Morgan wasn’t a standout on that team and he put up solid, but modest numbers in the 2013 Nike Peach Jam of 2.4 points and 5.8 rebounds. The following summer, however, would be a different story. With a year of experience, a year to work on his game and a growth spurt that added two to three inches to his frame, Morgan returned to the EYBL and won the most improved player award prior to his senior season at Waynesville.
In the 2014 Nike Peach Jam, Morgan averaged 12.4 points, 7.4 rebounds and 2.4 blocks per game. His recruitment took off even more as several schools, including Indiana, began to prioritize him as a top class of 2015 target.
The Hoosiers won Morgan’s commitment in early September after a highly contested battle that also included Vanderbilt, Washington, Creighton, Stanford and Arkansas, among others. His final season at Waynesville ended on a strong note as well as he was named a finalist for Missouri’s “Mr. Show-Me” basketball award, the Ozark conference player of the year and an all-state selection in class 5 by the Missouri basketball coaches association.
But above those accolades and his continued development, Pilz sounded more encouraged by the person Morgan has grown into off the floor.
“We’re right at 1600 or 1700 kids in our high school and he’s one of our top leaders,” Pilz said. “He’s been brought up to do the right thing, make the right choices. At school, we have a very diverse population and he knows how to treat people and treat them the right way. He can talk to his classmates and to teachers. We’ve put him in situations where he’s had to talk to the community, talk to the press, he’s had a lot of opportunities to handle that.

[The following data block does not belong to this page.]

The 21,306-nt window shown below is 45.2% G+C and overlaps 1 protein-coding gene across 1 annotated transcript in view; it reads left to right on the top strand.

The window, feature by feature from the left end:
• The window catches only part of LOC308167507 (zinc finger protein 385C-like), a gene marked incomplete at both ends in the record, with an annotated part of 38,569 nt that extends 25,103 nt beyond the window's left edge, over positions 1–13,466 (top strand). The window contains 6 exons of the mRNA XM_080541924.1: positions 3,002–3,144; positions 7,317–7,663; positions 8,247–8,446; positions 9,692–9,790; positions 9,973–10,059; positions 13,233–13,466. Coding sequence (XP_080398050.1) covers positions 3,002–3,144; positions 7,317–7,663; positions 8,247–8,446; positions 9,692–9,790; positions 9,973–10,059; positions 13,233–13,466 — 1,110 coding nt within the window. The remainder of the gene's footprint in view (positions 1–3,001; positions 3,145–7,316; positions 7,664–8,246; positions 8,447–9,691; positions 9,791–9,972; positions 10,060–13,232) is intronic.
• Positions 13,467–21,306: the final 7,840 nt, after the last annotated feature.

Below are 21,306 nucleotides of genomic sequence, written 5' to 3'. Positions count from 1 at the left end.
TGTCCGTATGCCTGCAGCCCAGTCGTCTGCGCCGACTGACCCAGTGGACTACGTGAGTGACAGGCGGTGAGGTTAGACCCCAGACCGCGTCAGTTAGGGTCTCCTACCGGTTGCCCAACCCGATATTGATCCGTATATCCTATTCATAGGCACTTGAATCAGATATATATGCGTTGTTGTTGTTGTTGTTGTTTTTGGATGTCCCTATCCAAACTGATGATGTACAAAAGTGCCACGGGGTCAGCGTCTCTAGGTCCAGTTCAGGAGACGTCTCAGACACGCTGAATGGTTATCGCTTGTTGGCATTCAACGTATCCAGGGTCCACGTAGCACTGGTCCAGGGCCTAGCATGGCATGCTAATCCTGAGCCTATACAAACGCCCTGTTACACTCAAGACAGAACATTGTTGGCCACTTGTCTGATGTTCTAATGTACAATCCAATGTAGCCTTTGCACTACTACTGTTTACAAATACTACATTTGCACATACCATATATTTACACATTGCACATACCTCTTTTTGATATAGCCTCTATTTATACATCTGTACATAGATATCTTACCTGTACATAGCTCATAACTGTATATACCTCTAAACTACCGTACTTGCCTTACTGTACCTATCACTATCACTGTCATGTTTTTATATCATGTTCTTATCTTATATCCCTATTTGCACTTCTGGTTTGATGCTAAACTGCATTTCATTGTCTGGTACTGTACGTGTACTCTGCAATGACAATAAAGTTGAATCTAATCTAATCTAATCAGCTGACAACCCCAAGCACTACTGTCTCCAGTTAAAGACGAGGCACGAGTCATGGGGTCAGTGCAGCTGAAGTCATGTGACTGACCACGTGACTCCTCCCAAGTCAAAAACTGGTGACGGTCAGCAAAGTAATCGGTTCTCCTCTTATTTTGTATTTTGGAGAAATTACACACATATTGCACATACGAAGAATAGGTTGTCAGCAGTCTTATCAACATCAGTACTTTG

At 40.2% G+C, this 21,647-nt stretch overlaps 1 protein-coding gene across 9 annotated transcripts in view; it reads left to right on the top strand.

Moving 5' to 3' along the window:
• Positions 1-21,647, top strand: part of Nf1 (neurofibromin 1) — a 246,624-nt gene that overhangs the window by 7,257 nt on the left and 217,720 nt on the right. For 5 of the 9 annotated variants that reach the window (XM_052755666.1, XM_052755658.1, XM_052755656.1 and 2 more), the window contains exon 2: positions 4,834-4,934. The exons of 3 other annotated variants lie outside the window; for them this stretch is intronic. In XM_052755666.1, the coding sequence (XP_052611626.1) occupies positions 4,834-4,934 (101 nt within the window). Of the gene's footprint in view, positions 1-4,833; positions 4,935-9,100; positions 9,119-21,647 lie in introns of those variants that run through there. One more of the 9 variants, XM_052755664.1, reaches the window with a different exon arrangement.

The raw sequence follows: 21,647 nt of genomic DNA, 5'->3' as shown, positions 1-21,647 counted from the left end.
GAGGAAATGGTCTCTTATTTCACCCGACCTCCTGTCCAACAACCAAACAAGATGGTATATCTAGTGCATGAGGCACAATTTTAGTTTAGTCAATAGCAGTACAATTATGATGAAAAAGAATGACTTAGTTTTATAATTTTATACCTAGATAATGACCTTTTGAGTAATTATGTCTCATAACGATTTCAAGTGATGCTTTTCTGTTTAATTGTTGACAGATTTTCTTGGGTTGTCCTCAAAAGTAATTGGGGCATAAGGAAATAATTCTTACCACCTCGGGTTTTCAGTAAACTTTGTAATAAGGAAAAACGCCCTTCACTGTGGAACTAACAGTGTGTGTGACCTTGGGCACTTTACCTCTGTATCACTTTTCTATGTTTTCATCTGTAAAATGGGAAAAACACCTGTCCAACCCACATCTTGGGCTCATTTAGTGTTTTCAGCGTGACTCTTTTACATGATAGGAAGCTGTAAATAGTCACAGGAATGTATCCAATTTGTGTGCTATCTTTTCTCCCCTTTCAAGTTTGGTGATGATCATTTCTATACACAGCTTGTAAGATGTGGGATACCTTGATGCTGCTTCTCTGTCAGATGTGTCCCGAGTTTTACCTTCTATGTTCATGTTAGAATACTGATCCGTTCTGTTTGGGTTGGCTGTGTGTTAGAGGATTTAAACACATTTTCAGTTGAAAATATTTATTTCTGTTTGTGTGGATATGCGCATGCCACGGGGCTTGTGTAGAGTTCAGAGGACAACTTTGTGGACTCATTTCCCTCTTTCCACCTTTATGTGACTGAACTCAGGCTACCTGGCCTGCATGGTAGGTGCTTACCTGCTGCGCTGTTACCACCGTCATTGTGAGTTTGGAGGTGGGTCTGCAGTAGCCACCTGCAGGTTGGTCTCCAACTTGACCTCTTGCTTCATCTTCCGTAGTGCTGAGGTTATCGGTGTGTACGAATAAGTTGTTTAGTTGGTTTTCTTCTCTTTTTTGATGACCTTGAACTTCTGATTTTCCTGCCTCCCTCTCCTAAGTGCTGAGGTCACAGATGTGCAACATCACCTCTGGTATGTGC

“We’ve stressed a lot to him the things that are going to separate him. There are a lot of good players (out there) and I think he understands how he handles himself on and off the court is a big factor in being the type of player he wants to be and what he wants to represent as a member of the team and of the university.”
Morgan arrived on campus over a week ago and has started workouts and summer classes with his new teammates. Pilz said that when he spoke to Morgan before he left for Bloomington, he got the sense that his star player realized he was getting a unique opportunity to jump onto a team that should be ranked high in the preseason with a lot of talented returning players.
That said, Pilz is optimistic that Morgan can come in and make an impact quickly, even if the numbers don’t stick out right away.
“I think he can be a very good offensive rebounder, I think that could get him on the floor,” Pilz said. “And defensively, I think he’s an intelligent player. He’s pretty good at timing blocked shots and he’s got a knack for not fouling. There’s going to be a lot of ball screens set at that level and he understands how to guard the ball screen.
“He has a long way to grow. I know he’s looking forward to getting a chance to work with the coaches at IU and develop his game. He has shown a willingness to improve and he will have an opportunity to go against guys who are better than him and challenge him a lot more than we could in our high school gym.”